Tuesday, November 28, 2023

Financial Infidelity: Cheating with Money

Committed romantic relationships are built on trust, but deceptive financial behaviour can ruin any efforts made to build a solid foundation. Financial deception can cause just as much harm in the relationship or marriage as cheating on your spouse. Simply put, cheating with money is the act of intentionally concealing financial transactions from your spouse. This is known as ‘Financial Infidelity’. 

In the first systematic research on financial infidelity in committed romantic relationships titled, “Love, Lies and Money: Financial Infidelity in Romantic Relationships”, Garbinsky et al (2019) defined financial infidelity as “engaging in any financial behaviour expected to be disapproved of by one’s partner and intentionally failing to disclose this behaviour”. This financial behaviour shares the same characteristics with sexual infidelity in the sense that it involves deceit, secrecy and mistrust, which is a terrible combination to have in any committed romantic relationship. 

Common financial infidelity behaviour includes hiding or lying about spending, income, saving and investments; creating undisclosed debt; giving money to others (friends, family, etc.) without the other parties’ knowledge; as well as undisclosed gambling. Some partners prefer not to disclose their income, source or additional income received, for various reasons. It could be out of fear of being judged when income is relatively low, or they want to want to create room for undisclosed expenses, and sometimes because of the fear that the spouse will spend it all.  Whether done in good or bad faith, committing financial deception against your loved one is likely to wreak havoc on your marriage or relationship. 

Power imbalances in committed romantic relationships have also been found to play a significant role in conflicts around money. Traditionally, men are the primary financial decision-makers, but research found that they also tend to be more sensitive to disagreements about money because of the expectation they have to retain financial control in the relationship. With empowered women, who want to be more involved in financial decision making, sometimes due to lack of communication, conflicts may arise on how money should be spent. This may also result in financial infidelity to avoid arguments over money.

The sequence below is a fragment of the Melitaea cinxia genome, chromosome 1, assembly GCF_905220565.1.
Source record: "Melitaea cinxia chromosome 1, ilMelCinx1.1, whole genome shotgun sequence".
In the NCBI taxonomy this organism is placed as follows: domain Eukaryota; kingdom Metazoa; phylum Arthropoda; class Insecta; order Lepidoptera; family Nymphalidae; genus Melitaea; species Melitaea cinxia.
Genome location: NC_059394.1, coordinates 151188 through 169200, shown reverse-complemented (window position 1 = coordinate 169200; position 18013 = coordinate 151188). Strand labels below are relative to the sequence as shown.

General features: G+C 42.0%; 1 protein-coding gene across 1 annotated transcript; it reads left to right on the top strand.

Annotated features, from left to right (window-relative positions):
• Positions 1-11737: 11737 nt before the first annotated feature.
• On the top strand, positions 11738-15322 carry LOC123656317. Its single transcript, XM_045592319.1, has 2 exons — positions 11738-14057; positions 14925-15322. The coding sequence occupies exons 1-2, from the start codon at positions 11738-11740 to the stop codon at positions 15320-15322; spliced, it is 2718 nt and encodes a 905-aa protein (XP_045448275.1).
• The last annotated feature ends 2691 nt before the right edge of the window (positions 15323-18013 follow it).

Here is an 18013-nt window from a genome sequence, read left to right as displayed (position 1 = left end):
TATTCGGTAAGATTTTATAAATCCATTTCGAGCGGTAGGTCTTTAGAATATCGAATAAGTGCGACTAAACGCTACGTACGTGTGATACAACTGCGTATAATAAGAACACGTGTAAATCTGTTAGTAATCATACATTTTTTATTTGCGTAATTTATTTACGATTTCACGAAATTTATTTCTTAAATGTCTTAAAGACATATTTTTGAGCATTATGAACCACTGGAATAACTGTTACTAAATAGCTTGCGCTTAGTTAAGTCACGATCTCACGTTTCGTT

However, financial infidelity is often considered subtle and hidden, and sometimes the partner involved in financial deception does not even realise they are doing anything wrong. It may be that at the beginning of the relationship or marriage, the couple never talked openly about money management issues or set ground rules around spending. Sometimes even if the couple established such agreements, infidelity could occur when the other partner breaks the rules. It may start small and seem harmful, like creating small debts, but if left concealed for a considerable amount of time, it may reach extreme levels until the debt-ridden spouse can no longer find a way to make ends meet. Nothing good ever comes out of such behaviour as it may even turn catastrophic, resulting in separation or divorce. 

In their study titled “Financial Infidelity in Couple Relationships”, Stadthagen et al. (2018) found out that keeping financial secretes does not only undermine trust and commitment, it could also hinder the couple’s ability to achieve intimacy.  Managing finances together creates a strong bond between couples, as long as there is open communication about money issues. Creating a financial budget and plan as a couple and reviewing it regularly can improve communication on matters relating to finance, business and investments. Transparency is crucial when it comes to finances, it minimises conflicts and fights over money. It improves the couple’s well-being, intimacy, as well as their financial standing with the creditors and financial institutions. Ultimately, raising awareness about financial infidelity benefits everyone.

Disclaimer:  Otisitswe K. Tawana-Madziba is the founder of Fin-Edu. For comments, kindly send an email to [email protected] or visit www.fin-edubw.com. 


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